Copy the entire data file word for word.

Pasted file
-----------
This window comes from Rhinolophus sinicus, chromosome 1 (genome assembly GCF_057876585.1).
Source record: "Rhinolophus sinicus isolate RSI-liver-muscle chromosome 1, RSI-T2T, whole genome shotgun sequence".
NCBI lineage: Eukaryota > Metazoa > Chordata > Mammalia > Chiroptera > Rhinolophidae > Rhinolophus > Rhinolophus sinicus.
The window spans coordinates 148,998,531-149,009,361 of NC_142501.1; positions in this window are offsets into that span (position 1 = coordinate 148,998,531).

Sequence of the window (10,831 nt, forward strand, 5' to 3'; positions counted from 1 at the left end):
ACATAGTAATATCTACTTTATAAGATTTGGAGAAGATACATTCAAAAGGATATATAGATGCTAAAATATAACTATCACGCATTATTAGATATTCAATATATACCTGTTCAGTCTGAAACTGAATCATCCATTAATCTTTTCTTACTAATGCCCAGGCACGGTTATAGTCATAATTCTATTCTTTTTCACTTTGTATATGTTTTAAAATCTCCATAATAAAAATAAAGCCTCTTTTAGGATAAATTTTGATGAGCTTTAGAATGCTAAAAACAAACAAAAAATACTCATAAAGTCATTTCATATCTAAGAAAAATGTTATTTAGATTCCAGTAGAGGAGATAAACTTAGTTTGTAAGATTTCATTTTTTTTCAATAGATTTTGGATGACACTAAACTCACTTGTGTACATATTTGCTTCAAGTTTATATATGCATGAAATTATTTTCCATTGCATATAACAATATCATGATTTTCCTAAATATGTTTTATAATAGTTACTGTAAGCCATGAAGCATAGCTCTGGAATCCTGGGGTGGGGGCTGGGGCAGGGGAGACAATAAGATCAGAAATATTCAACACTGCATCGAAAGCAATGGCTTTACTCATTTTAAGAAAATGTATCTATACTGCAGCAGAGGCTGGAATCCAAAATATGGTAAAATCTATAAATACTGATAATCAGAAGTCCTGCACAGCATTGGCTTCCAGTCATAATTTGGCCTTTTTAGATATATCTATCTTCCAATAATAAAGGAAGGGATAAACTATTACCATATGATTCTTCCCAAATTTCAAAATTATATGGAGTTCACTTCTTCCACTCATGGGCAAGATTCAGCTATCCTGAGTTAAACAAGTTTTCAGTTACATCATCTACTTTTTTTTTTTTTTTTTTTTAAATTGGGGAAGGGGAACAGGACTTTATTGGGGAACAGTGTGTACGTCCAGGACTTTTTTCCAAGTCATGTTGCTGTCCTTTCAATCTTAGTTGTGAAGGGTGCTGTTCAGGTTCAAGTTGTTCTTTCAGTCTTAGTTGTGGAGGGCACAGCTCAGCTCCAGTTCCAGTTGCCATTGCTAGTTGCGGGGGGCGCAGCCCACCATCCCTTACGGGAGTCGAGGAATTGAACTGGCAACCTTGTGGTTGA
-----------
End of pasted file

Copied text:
This window comes from Rhinolophus sinicus, chromosome 1 (genome assembly GCF_057876585.1).
Source record: "Rhinolophus sinicus isolate RSI-liver-muscle chromosome 1, RSI-T2T, whole genome shotgun sequence".
NCBI lineage: Eukaryota > Metazoa > Chordata > Mammalia > Chiroptera > Rhinolophidae > Rhinolophus > Rhinolophus sinicus.
The window spans coordinates 148,998,531-149,009,361 of NC_142501.1; positions in this window are offsets into that span (position 1 = coordinate 148,998,531).

Sequence of the window (10,831 nt, forward strand, 5' to 3'; positions counted from 1 at the left end):
ACATAGTAATATCTACTTTATAAGATTTGGAGAAGATACATTCAAAAGGATATATAGATGCTAAAATATAACTATCACGCATTATTAGATATTCAATATATACCTGTTCAGTCTGAAACTGAATCATCCATTAATCTTTTCTTACTAATGCCCAGGCACGGTTATAGTCATAATTCTATTCTTTTTCACTTTGTATATGTTTTAAAATCTCCATAATAAAAATAAAGCCTCTTTTAGGATAAATTTTGATGAGCTTTAGAATGCTAAAAACAAACAAAAAATACTCATAAAGTCATTTCATATCTAAGAAAAATGTTATTTAGATTCCAGTAGAGGAGATAAACTTAGTTTGTAAGATTTCATTTTTTTTCAATAGATTTTGGATGACACTAAACTCACTTGTGTACATATTTGCTTCAAGTTTATATATGCATGAAATTATTTTCCATTGCATATAACAATATCATGATTTTCCTAAATATGTTTTATAATAGTTACTGTAAGCCATGAAGCATAGCTCTGGAATCCTGGGGTGGGGGCTGGGGCAGGGGAGACAATAAGATCAGAAATATTCAACACTGCATCGAAAGCAATGGCTTTACTCATTTTAAGAAAATGTATCTATACTGCAGCAGAGGCTGGAATCCAAAATATGGTAAAATCTATAAATACTGATAATCAGAAGTCCTGCACAGCATTGGCTTCCAGTCATAATTTGGCCTTTTTAGATATATCTATCTTCCAATAATAAAGGAAGGGATAAACTATTACCATATGATTCTTCCCAAATTTCAAAATTATATGGAGTTCACTTCTTCCACTCATGGGCAAGATTCAGCTATCCTGAGTTAAACAAGTTTTCAGTTACATCATCTACTTTTTTTTTTTTTTTTTTTTAAATTGGGGAAGGGGAACAGGACTTTATTGGGGAACAGTGTGTACGTCCAGGACTTTTTTCCAAGTCATGTTGCTGTCCTTTCAATCTTAGTTGTGAAGGGTGCTGTTCAGGTTCAAGTTGTTCTTTCAGTCTTAGTTGTGGAGGGCACAGCTCAGCTCCAGTTCCAGTTGCCATTGCTAGTTGCGGGGGGCGCAGCCCACCATCCCTTACGGGAGTCGAGGAATTGAACTGGCAACCTTGTGGTTGA